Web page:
Apparently -- from what I see on the graph my audio software [Adobe
Audition 1.5] -- downshifting decreases the amount of cycles per
distance and then increases the lengths of the waves. So basically the
signal does not take up more space than it did prior to the
pitch-shifting. The amount of waves per area decreases but the remaining
waves are increased in length, so the distance from where the waves
started to where they finish do not decrease -- their lengths increase
but their amounts decrease. So overall, the distance from start to
finish remains the same. Hence the fileís length does not change.
The real-time-video-equivalent of the above is done to decrease the
overall frequency [and bandwidth] of the Y-signal prior to converting it
to QAM. A sufficient amount of this frequency-downshifting is done to
the original Y-signal such that the resulting QAM signal does not cause
the FM signal to develop sidebands beyond 301 Hz or 299 Hz -- sideband
is only 1 Hz + or - from baseband.
Equally important, prior to conversion to QAM, the amplitude levels of
the Y-signal are brought closer to the neutral without decreasing the
amount of levels -- darker than neutral result is represented by a
negative electric current while brighter than neutral is represented as
a positive electric current. When the Y-signal is at medium light
intensity, the current is neutral [i.e. right on the x-axis of a graph
when measured]. Anyways, all of the brightness levels are shifted
towards the x-axis so that the resulting QAM signal will not cause the
FM radio signal's frequency to deviate beyond 301 Hz or 299 Hz -- peak
deviation is only 1 Hz + or - from baseband.
In a luminance signal, the medium light intensity is represented by
voltages that are neither positive nor negative. If the light intensity
increases above the medium brightness, a positive voltage results. If
the light intensity falls below medium brightness, a negative voltage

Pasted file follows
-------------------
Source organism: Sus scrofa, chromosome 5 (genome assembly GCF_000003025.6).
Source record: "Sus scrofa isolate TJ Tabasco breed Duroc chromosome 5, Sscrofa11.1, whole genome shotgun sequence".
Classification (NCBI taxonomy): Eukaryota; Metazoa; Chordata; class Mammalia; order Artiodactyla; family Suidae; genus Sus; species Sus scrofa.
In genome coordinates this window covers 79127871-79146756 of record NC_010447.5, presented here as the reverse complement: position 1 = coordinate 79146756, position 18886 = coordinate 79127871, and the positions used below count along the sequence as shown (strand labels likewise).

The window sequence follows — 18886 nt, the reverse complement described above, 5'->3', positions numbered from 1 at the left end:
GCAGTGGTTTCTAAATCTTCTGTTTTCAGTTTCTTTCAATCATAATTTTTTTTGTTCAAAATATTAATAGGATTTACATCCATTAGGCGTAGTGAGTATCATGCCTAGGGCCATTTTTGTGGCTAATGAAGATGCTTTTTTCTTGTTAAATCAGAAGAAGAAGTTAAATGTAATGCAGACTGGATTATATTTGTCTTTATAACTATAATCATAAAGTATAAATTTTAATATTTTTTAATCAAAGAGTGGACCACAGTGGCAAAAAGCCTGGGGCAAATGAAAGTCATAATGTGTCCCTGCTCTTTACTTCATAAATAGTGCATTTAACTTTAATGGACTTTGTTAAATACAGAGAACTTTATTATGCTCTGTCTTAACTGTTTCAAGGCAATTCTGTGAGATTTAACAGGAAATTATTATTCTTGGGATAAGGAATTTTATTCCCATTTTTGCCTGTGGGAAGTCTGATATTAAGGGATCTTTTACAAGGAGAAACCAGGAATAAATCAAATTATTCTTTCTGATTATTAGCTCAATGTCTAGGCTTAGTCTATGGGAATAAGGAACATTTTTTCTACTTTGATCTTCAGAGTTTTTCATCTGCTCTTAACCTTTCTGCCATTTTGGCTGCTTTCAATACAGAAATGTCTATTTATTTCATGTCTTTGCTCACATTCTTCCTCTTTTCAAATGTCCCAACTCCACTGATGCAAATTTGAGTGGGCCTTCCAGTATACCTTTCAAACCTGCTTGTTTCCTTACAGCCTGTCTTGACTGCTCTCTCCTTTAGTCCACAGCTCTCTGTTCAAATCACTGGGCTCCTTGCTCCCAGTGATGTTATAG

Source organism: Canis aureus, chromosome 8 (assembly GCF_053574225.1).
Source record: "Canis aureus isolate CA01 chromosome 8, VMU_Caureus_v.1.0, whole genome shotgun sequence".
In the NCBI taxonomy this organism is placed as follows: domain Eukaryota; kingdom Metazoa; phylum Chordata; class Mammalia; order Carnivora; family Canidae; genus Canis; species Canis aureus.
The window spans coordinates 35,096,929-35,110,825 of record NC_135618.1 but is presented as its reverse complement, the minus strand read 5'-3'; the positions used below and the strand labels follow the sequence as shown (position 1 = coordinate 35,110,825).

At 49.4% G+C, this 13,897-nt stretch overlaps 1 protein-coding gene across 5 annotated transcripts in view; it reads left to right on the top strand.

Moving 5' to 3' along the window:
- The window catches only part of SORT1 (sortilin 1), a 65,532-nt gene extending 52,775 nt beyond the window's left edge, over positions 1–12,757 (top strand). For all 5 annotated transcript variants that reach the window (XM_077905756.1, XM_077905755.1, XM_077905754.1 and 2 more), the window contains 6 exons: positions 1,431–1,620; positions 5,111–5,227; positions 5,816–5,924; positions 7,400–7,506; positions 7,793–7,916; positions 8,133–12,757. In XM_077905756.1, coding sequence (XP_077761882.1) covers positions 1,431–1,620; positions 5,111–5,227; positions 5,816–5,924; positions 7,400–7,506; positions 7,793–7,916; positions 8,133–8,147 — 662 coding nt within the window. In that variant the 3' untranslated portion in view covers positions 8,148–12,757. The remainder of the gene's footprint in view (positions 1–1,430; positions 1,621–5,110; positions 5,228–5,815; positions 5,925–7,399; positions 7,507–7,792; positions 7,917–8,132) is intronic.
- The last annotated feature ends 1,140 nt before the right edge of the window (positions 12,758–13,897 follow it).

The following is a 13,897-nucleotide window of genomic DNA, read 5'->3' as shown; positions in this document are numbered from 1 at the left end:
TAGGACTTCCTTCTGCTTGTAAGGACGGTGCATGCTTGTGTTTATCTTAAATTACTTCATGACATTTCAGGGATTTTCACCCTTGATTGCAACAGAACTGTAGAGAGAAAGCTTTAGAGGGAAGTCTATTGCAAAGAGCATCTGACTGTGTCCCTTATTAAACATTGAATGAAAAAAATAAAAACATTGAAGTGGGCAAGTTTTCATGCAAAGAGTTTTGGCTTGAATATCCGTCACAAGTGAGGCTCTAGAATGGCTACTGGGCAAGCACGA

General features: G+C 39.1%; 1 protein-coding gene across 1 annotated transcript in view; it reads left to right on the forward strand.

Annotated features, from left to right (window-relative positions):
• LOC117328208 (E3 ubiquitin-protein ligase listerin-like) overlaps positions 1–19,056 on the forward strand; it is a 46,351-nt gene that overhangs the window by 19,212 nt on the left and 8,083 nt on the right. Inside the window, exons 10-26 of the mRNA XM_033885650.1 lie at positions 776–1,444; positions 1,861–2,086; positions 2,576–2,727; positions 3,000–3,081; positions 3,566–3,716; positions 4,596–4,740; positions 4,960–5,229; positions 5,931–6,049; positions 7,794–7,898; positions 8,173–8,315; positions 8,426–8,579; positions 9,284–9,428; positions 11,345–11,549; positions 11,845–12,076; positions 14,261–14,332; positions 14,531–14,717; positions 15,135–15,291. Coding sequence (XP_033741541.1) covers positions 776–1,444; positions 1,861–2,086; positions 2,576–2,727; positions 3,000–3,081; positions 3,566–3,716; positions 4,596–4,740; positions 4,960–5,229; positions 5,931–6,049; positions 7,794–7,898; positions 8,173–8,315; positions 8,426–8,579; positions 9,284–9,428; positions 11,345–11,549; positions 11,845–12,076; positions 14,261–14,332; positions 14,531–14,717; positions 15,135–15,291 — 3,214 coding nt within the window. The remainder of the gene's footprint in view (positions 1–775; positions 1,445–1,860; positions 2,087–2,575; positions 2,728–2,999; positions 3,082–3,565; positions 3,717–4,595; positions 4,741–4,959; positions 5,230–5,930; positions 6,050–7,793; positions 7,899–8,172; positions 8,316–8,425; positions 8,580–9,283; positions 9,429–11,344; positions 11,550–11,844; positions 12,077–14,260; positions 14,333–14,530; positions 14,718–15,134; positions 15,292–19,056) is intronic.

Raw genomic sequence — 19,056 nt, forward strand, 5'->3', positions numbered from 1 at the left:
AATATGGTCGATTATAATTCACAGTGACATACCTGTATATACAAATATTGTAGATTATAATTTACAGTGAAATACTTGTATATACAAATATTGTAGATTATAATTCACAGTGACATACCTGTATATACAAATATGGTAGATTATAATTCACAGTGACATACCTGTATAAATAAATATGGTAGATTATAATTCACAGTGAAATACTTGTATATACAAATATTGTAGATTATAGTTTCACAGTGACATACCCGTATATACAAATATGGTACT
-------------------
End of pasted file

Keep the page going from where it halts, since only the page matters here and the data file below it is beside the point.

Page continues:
results. This is because the Y-signal is represented by AC current.
The chroma along with instructions regarding how to reverse-process the
Y-signal [so the original Y-signal is retrieved] -- as well as properly
linking the chroma with the luma -- is delivered from the transmitting
end to the receiving end via optic fibers. That way the equipment
receiving the FM video signal can best decode the video back to how it
originally looked -- not exactly how it looked but close.
One potential disadvantage of this tech is the white flashes on the
receiver's screen when there are electrical storms in the atmosphere
[such as lightning], or manmade electric disturbances such as florescent
lamps and automobile ignitions. Such visual interferences are worse
during cloudy/rainy weather -- even if there is no lightning. The
reception maybe FM, but the receiver is built to be extremely sensitive
to the extremely low power signals emitted from the transmitting end.
This FM receiver can coherently receive frequency-modulated 300 Hz
electromagnetic signals as weak as 1.3e-24 watts per
square meter. This weak signal is equivalent to 1 photon per second per
Turn on a distant xenon-lamp [on the otherside of the world] and boom!
The monitor displaying the video signals will start to show some
interesting white disruptions -- dancing zig-zag lines, sawtooth waves,
etc. Thatís how sensitive this receiver is.